In 2019, the average electric bill in the UK was £58 a month according to the industry regulator Ofgem. However, this doesn’t tell the whole story, as this covers houses of all different sizes. To get a more accurate idea of the average bills per month and per year, Ofgem breaks down the data into averages for different size properties. These are as follows:
1 – 2 bedroom house or flat
3 – 4 bedroom house
How much electricity does a 2/3/4/5 bedroom house use per month?
As you can see above, the size of your home has a big effect on the cost of your electricity bills each month. That’s because larger homes tend to need more electricity to heat them, have more appliances to run and often have more people living in them. You can see how much electricity a 2/3/4 and 5 bedroom house uses per month on average below:
1 – 2 bedroom house or flat
3 – 4 bedroom house
5+ bedroom house
Why is my electricity bill so high in the UK?
Now you know what the average household in the UK pays for its electricity per month, you can use this information to figure out if you’re paying more than you should be. If your bill is significantly more than the average for the size of your home, there could be multiple reasons for this.
The first thing to do is to look at how much electricity you are using per month, which will be listed on your bill in kWh. Compare this to the figures in the table above. If you’re using far more kWh per month than the average then the issue might be with your usage. If you are using around the same amount and still paying more, then it might be time to switch tariff or provider.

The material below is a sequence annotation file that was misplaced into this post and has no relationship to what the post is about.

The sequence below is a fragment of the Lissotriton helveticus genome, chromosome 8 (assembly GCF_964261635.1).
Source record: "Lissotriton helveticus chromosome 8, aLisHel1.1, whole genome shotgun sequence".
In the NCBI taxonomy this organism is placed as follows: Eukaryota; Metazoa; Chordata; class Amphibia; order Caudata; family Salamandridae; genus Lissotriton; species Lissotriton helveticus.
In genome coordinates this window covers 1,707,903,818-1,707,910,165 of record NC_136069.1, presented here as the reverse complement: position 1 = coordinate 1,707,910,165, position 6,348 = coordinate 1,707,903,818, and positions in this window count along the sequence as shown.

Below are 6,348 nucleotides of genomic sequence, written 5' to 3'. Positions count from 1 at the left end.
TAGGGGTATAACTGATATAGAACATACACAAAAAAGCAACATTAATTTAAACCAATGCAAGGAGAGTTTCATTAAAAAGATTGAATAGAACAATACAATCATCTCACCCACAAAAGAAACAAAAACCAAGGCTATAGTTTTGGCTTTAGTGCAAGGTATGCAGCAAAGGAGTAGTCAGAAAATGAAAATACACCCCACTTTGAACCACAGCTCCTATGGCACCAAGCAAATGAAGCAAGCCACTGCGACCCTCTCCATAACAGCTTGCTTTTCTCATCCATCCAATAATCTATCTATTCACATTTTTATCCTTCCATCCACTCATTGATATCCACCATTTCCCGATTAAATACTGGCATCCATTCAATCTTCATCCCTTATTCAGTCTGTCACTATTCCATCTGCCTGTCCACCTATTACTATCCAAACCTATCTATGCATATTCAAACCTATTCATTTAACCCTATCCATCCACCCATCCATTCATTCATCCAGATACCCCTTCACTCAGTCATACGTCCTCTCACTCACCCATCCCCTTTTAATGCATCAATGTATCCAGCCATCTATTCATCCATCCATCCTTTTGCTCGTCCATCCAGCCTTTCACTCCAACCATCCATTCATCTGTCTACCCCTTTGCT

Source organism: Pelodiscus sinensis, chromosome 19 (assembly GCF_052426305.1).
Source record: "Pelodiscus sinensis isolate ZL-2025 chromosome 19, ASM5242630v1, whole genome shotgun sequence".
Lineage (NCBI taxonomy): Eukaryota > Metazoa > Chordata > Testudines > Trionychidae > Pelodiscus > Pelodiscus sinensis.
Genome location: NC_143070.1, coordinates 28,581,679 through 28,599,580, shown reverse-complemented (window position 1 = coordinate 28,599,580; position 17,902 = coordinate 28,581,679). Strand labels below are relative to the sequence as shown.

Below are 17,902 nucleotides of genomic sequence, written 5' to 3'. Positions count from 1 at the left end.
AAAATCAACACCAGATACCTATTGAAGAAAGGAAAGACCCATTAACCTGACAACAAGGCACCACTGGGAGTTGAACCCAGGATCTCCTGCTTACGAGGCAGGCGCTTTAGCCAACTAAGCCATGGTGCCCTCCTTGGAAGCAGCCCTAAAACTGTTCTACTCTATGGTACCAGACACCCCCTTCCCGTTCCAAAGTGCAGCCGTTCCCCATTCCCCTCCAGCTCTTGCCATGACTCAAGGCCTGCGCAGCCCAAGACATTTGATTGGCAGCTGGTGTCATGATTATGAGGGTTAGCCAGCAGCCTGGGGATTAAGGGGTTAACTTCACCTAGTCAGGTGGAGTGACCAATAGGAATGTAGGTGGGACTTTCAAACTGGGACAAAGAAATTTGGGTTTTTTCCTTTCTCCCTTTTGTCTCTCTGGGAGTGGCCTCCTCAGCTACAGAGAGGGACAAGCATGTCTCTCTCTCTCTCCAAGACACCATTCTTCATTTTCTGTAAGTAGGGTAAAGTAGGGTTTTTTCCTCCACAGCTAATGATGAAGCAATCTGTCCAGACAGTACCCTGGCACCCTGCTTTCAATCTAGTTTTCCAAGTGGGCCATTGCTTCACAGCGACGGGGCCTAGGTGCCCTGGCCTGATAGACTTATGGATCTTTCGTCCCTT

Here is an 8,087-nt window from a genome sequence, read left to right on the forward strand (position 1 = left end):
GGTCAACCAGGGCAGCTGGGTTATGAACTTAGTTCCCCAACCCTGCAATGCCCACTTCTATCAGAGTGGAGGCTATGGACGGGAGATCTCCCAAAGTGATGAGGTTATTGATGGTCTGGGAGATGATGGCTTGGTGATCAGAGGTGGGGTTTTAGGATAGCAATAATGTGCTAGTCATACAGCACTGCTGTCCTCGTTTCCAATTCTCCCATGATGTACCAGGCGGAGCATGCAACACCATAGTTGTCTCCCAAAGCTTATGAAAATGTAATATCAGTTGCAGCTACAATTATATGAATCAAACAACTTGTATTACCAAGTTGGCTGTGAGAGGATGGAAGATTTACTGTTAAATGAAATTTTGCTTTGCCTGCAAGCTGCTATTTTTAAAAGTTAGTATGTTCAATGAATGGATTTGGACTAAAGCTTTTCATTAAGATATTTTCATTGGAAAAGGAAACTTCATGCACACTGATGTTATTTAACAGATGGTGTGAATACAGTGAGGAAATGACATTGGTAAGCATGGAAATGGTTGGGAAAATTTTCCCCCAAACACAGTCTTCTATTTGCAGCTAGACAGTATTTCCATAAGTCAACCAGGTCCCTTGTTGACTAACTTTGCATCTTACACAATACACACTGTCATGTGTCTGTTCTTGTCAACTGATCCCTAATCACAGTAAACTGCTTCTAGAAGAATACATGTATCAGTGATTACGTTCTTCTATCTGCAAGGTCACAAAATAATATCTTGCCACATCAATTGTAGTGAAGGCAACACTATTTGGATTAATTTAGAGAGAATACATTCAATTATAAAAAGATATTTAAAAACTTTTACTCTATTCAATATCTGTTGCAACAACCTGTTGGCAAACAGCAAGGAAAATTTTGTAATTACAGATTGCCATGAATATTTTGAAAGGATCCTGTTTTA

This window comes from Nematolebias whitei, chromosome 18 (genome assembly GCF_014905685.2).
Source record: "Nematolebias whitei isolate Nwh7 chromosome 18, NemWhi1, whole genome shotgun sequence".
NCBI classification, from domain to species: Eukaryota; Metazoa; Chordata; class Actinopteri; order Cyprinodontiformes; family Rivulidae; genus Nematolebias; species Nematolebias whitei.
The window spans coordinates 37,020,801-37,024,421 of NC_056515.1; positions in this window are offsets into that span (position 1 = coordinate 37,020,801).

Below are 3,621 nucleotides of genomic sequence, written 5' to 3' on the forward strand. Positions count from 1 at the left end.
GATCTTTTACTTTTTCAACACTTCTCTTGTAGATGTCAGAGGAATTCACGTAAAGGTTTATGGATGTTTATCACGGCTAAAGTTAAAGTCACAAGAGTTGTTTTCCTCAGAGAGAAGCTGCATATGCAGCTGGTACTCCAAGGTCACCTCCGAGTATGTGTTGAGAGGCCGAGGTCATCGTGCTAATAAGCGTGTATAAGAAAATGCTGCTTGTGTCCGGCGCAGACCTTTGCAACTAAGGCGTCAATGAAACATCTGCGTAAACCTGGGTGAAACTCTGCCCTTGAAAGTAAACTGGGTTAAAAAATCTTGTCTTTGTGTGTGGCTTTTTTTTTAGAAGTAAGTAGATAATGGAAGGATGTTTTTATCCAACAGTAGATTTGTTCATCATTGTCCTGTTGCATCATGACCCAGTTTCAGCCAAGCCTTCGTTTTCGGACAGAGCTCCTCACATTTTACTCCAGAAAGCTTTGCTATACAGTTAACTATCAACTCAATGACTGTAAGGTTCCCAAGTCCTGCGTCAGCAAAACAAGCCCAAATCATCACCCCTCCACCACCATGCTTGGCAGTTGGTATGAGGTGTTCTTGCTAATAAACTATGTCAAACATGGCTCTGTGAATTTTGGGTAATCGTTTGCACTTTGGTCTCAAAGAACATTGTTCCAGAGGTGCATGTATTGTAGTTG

We can help you do just that. Just give us a ring on 0330 054 0017 to find out how easy it is to switch.
How many kWh is normal per day in the UK?
Again, the average kWh use per day in the UK depends on the size of the property. However, across the UK the standard home used between 8.5 to 10 kWh per day. To find your daily figure, take the monthly total kWh from your last bill and divide it by the amount of days in the month the bill is for.
If your daily use is way above this average figure, then you’re using more electricity, which is why your bills are higher.
What uses the most electricity in your house?
There are certain appliances that all or most homes in the UK use which account for a large percentage of electricity usage. Below is a table of the nine most common appliances and what share of your electricity bill they are using: